Liberal, conservative approaches are no help for people of Cuba, Haiti – Palm Beach Post

To all the conservatives who are sure the flood of Cuban migrants in the Florida Keys means the communist dictatorship in Havana is about to fall, let me share a remembrance. 
In the summer of 1994, I traveled along Cuba’s north coast interviewing people as they prepared to launch rafts — ingeniously jury-rigged with old tires and lawn-mower engines — headed for Florida. It was one of the island’s most epic exoduses, amid the harrowing throes of the foodless, jobless, hopeless “special period.” 
I sat in one rickety vessel with Wilma Pérez, an accountant in Cojímar, Cuba, and asked her if she feared being intercepted by the U.S. Coast Guard and taken to a tent camp at Guantánamo. 
“I don’t care if they send us to Alaska or Africa,” she said, “as long as we go somewhere we can eat.” 
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Now, to all the liberals who insist Haitians alone can overthrow the de facto gang dictatorship in Port-au-Prince that’s driving the flood of Haitian migrants to the Florida Keys, let me share another anecdote. 
In the winter of 2004, I found Haitian fisherman Michel Joseph beside his own questionable boat on a beach at Gonaïves. He and a group were set to escape one of Haiti’s worst episodes of violent political chaos. Less than a hundred yards away I’d just seen armed, pro-government thugs known as chimères, or fire-breathing monsters, put an opponent against a wall and almost execute him — until they noticed me and other foreign journalists watching and called it off. 
Wasn’t Joseph afraid of his ship sinking or capsizing and sending him to the sharks? 
“It’s either the chimères now,” he said with a weary shrug, “or the sharks later.” 
Cuba’s dictatorship keeps surviving; Haiti’s monsters keep reappearing. Tightening the screws in one country and playing hands-off in the other will likely only worsen the migrant flood. 
So what’s the point of my elderly recall? What I heard in Cojímar in 1994 and Gonaïves a decade after is what we’re hearing almost two decades later from the thousands of Cuban and Haitian migrants arriving here from Key West to Palm Beach. It’s a reminder that the Cuban regime survived the special period; it’s a reminder that fire-breathing monsters like the chimères — or the Tonton Macoute a generation earlier and gangs like 400 Mawozo today — keep reappearing in Haiti.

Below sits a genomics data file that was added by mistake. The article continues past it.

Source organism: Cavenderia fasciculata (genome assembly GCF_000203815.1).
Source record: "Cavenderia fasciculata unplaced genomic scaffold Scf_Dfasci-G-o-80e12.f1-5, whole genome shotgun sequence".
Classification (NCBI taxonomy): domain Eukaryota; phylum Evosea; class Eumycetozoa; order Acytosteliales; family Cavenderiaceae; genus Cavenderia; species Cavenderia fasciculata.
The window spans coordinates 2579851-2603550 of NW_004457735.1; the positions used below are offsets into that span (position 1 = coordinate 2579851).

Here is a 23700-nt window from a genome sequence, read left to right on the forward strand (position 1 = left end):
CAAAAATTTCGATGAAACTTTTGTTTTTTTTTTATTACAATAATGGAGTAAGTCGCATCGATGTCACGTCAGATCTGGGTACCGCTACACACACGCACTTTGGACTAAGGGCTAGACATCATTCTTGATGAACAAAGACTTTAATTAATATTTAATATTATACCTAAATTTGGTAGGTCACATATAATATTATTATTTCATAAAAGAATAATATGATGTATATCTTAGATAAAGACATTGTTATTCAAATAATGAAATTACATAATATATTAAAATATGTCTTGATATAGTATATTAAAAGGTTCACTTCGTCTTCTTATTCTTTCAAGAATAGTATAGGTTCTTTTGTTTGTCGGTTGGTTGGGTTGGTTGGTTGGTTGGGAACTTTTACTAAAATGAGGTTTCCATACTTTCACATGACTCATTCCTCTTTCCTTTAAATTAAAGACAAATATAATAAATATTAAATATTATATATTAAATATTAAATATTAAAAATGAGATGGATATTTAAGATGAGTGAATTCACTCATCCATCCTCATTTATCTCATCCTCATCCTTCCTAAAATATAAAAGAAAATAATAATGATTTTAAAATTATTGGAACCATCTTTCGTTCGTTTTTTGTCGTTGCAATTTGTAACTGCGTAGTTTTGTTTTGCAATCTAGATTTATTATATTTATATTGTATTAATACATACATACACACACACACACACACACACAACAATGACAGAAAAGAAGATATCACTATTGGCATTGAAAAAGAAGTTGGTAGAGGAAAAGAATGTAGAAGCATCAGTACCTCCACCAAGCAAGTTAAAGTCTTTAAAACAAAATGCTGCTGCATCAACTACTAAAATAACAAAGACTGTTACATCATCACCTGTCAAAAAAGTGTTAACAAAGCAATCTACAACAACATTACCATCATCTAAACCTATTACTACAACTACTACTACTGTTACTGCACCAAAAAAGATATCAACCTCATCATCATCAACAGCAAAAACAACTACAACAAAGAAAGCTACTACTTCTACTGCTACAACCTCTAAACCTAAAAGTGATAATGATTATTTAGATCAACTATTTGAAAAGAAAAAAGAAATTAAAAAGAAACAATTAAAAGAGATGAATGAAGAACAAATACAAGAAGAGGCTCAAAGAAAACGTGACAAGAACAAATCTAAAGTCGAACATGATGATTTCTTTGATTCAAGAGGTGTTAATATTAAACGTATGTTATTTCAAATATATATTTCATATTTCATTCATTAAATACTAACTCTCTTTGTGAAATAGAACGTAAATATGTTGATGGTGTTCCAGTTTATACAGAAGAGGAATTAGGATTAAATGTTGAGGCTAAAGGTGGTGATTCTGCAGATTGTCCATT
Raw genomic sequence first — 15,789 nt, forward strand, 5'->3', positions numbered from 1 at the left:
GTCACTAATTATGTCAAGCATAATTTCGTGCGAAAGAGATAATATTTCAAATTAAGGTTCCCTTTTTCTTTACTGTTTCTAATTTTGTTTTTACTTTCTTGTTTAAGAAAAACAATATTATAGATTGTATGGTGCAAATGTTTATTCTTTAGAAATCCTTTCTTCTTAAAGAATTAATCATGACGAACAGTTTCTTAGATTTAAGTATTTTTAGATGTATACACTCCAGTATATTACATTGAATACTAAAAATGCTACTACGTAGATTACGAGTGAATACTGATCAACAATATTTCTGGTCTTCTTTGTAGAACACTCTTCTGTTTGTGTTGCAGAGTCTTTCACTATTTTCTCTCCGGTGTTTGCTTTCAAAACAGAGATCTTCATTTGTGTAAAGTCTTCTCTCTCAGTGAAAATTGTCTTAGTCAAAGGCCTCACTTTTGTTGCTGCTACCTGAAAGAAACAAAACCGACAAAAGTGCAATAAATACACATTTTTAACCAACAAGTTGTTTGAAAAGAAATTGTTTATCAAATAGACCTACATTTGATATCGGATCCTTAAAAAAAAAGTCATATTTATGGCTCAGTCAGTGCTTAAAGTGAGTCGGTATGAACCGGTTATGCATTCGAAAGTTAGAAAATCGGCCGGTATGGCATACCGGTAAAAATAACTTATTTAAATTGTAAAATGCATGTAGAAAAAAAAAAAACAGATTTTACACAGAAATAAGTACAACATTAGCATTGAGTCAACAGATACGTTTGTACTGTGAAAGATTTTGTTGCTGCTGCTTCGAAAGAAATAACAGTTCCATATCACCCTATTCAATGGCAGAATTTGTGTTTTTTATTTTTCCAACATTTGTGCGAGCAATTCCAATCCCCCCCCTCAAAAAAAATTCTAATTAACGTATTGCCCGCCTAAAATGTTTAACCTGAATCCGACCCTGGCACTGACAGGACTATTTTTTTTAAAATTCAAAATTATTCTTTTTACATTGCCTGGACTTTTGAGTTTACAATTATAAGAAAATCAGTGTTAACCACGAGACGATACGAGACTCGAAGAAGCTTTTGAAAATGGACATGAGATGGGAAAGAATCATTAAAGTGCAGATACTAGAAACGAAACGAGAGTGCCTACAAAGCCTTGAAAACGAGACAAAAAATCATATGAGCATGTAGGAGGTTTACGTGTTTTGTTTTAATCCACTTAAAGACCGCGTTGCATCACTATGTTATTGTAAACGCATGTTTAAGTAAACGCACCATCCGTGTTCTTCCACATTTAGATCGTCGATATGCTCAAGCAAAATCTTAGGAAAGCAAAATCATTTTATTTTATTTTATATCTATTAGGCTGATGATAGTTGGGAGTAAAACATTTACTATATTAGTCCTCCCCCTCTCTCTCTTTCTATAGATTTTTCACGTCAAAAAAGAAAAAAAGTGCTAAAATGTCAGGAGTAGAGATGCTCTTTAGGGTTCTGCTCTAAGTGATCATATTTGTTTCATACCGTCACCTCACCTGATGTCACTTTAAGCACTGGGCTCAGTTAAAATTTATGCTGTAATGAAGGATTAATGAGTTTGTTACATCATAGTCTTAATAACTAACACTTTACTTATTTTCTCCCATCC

Would I like to believe that the more than 500 desperate Cuban migrants who landed in the Keys over the New Year’s weekend are a sign that the regime will melt away any day now like the Wicked Witch of the West? Sí, señor. But I know better. And I fear we’re being seduced, as we were in the 1990s, into thinking that if we just keep turning the embargo screws tighter, the witch and her flying monkeys will fall to the democratic Dorothy. 
What that approach did during the special period, and what it’s surely doing now, is making life more uncomfortable for a resourceful regime — but also making it more miserable for the average Cuban with no resources. There’s an alternative, bleed-and-feed tack to be taken. 
Yes, keep bleeding the regime as much as possible — like keeping U.S. dollars out of its vital state-run tourism industry. But feed the island’s fledgling private entrepreneurs — don’t starve them, as no-engagement-with-Cuba conservatives keep demanding — because their growing economic independence can in the long run help undermine a dictatorship that isn’t likely going anywhere in the short run. 
Would I also like to believe that Haiti — specifically, a civil society-backed interim government liberals are pushing for — can by itself overcome the gang rule swallowing the nation? Wi, madam. But we haven’t heard a viable plan that doesn’t include some element of U.S. and/or international muscle – if only as a way to get food, medical and fuel aid to Haitians without 400 Mawozo hijacking it. 
I’m aware past international intervention exacerbated rather than solved Haiti’s problems — and that any future intercession has to be done in real consultation with Haitians for a change. But Haiti and Cuba just keep proving to be perpetual misery machines.
Neither liberal nor conservative wishful thinking is going to end that — or the flood of migrants. 
Tim Padgett is the Americas editor for NPR affiliate WLRN. 


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